Skip to Content
Jan Frans Van Bloemen , nicknamed l’Orizzonte Landscape with Hagar and Ishmael
Biblical - Historical - Mythologic
1740 ca.
Material and technique
oil on canvas
128 x 221 cm
Alessandro Zuccari
The subject of the painting is the story of Hagar and Ishmael told in Chapter 21 of the Book of Genesis. Abraham’s slave-woman and her son are given bread and a flagon of water and sent out into the desert of Beersheba.  The two figures, in fact, carry a loaf of bread and a terracotta vessel.
The painting is one of the largest works by van Bloemen; it is a second version of the theme, which also appears in a painting now in a private collection. The two works are identical in composition and in all minor details; the only difference lies in the range of colours: the first canvas, dated around 1735, is in the warmer tones of daytime, while the Bank of Italy’s version, probably of a slightly later date, uses intense blues and greens, with mother-of-pearl effects in the sky. The figures were probably painted by the Roman artist Placido Costanzi, who contributed in this way to his Flemish colleague’s landscapes. The rocks and trees on the left, like the larger trees on the right, appear to have been observed from nature in the Roman campagna. Avoiding the desert setting of the biblical story, the scene takes place in a verdant valley, which becomes a pretext for depicting a luxuriant natural landscape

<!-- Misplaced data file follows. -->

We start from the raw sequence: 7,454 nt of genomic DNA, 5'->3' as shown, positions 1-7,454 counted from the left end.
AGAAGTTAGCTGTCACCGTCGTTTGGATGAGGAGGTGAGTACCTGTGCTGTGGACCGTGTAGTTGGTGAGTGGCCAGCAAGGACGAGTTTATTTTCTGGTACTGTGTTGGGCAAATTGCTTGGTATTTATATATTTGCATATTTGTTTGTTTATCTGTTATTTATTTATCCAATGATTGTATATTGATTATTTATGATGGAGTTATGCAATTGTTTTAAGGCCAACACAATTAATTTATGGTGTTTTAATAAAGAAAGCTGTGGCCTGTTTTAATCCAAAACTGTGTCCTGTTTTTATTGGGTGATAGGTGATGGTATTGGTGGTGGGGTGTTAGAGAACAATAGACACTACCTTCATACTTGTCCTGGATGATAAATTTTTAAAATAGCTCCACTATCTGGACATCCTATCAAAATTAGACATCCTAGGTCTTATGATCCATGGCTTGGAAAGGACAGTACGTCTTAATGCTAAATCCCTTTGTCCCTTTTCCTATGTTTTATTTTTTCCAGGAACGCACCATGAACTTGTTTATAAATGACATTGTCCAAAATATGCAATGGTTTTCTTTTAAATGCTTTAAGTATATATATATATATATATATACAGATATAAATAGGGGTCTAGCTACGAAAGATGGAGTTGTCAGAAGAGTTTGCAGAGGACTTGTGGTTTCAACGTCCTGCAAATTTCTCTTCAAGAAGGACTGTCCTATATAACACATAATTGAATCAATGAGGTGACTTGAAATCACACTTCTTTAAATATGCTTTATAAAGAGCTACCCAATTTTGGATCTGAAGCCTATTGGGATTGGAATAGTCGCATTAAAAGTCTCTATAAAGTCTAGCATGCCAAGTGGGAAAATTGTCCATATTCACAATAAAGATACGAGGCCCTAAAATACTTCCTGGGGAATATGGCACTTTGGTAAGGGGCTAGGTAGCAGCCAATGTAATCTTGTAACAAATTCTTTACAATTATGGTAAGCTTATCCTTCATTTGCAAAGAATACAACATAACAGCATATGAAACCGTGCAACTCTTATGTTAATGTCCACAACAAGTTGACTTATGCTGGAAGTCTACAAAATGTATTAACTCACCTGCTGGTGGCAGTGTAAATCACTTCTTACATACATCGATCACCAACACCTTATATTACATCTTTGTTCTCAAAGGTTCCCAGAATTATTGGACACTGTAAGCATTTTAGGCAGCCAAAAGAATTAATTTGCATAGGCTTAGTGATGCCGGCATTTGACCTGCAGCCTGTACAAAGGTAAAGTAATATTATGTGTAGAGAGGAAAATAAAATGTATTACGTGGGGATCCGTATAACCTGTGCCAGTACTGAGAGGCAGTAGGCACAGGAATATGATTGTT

Landscape with Hagar and Ishmael
Related Themes